Craig Calcaterra

Blogger at NBC Sport.com's HardballTalk. Recovering litigator. Rake. Scoundrel. Notorious Man-About-Town.

Postseason schedule announced; Games 6 and 7 of the World Series will be in November

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Major League Baseball just announced the postseason schedule and, as it has the past couple of years, if it features a World Series Game 6 or 7, they will be played in November, though the schedule has been moved up two days from where it was last year. The schedule breaks down thusly:

Last day of regular season: October 2

AL Wild Card Game: October 4;
NL Wild Card Game: October 5;

Both ALDS: begin on October 6 — Game 5s, if necessary, October 12;
Both NLDS: begin on October 7 — Game 5s, if necessary, October 13;

ALCS: begins October 14 — Game 7, if necessary, October 22;
NLCS: begins October 15 — Game 7, if necessary, October 23;

World Series dates

Game 1: October 25 (AL City)
Game 2: October 26 (AL City)
Game 3: October 28 (NL City)
Game 4: October 29 (NL City)
Game 5 (if necessary): October 30 (NL City)
Game 6 (if necessary): November 1 (AL City)
Game 7 (if necessary): November 2 (AL City)

There have been four previous World Series with November Games. 2001 was the most memorable, of course, as Major League Baseball suspended play for six days following the September 11 attacks, with the World Series between the Arizona Diamondbacks and the New York Yankees getting under way Oct. 27 . Games 6 and 7 were played in Arizona on November 3 and 4.

In 2009 the season started late due to the World Baseball Classic. Games 4, 5 and 6 were played in November, with the Yankees winning Game 6 on November 4.

The San Francisco Giants won the World Series over the Texas Rangers in 2010 in five games, with Game 5 being played on November 1. Last season the deciding Game 5 of the World Series took place on November 1. The series could have theoretically gone until November 4.

Any time you get into late October or later the weather can be unpredictable. At the moment, the most dangerous potential playoff cities as far as weather uncertainty go are Boston, Cleveland and Chicago. If the playoffs started right now Detroit and each of the New York teams would be on the outside looking in, but they’re theoretically in the running. You don’t get quite as nasty weather in Baltimore and Washington, but they’re not that far from Philly and everyone remembers the sloppy, snowy mess from 2008. Basically, if you’re not in a dome, down south or on the coasts you can’t guarantee great weather, which makes these later playoff schedules potentially problematic.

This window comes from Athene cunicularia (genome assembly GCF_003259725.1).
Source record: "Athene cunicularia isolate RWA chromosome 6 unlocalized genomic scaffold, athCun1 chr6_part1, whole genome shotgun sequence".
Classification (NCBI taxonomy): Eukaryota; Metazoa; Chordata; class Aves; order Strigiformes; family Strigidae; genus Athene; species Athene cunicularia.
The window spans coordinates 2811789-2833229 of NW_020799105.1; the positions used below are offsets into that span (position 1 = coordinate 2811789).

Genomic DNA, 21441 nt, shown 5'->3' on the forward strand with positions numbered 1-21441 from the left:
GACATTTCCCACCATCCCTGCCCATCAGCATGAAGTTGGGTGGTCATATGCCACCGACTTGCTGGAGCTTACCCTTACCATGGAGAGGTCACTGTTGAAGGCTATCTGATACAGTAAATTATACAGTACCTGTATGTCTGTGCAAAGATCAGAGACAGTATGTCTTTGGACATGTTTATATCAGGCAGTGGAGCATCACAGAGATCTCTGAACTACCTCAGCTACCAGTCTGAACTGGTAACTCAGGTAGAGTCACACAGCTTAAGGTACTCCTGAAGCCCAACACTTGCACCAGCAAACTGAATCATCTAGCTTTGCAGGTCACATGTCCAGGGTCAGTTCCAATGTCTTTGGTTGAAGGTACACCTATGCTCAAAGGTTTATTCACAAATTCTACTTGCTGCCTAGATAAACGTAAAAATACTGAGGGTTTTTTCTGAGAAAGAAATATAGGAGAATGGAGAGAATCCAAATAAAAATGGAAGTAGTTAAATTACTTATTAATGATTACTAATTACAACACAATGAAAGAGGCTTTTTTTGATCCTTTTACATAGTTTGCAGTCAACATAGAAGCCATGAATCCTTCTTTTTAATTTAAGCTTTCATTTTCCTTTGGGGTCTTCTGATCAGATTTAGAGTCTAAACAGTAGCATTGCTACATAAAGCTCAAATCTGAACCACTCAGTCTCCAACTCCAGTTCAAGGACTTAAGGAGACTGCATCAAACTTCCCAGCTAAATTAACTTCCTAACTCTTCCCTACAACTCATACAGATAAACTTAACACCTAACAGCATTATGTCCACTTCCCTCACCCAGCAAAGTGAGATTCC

As I noted last year (and the year before that), if weather does mess with the Fall Classic, turning it into the Winter Classic, expect to have a long offseason conversation about things like 154-game schedules and neutral site World Series again. Which are dreary topics to be sure, but dreary weather could give them fresh currency.

Jered Weaver will decide if he wants to retire after the season is over

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Jered Weaver is in the last year of his five-year, $85 million contract with the Angels. He’s also just barely hanging on. To the extent he is succeeding — and he has had his moments — it’s almost all on guile given that his velocity has almost completely abandoned him. Could he hang on a while longer? Probably. Guile aint’ nothing and there are worse pitchers than Weaver, but if he’s going to keep going it will almost certainly be as a year-to-year guy fighting for a job every winter and fighting for a roster spot every spring.

Some guys, especially guys who have made their money, may want to retire at that point. Weaver isn’t necessarily ruling it out, but he isn’t making any final decisions about it. Over the weekend he said “There’s still a lot of season left. When the time comes to answer those questions, I will.”

Weaver is a fascinating pitcher who has gone from dominant to pedestrian in an astonishingly short period of time. I presume that, on some level, all players have the normal aging curve in mind as their careers unfold, but I doubt many of them are as prepared for what has happened to Weaver or, say, Dale Murphy before him. I’m genuinely curious to see what Weaver does.

 

Tim Tebow’s “showcase” is set for August 30

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Tim Tebow, who is famous enough that his urge to participate in those old-dude fantasy camps has been transformed into an actual tryout for major league baseball teams, will hold his showcase for whichever scouts are morbidly curious enough to watch him perform on August 30 in Los Angeles, Jerry Crasnick reports.

In other news, NBC’s own Drew Silva has a preview of the showcase:

And here, via time travel, is video footage of Tebow’s tryout:

 

UPDATE: I hadn’t seen this but big league pitcher David Aardsma faced Tebow recently and he’s impressed with him. Take it for what it’s worth.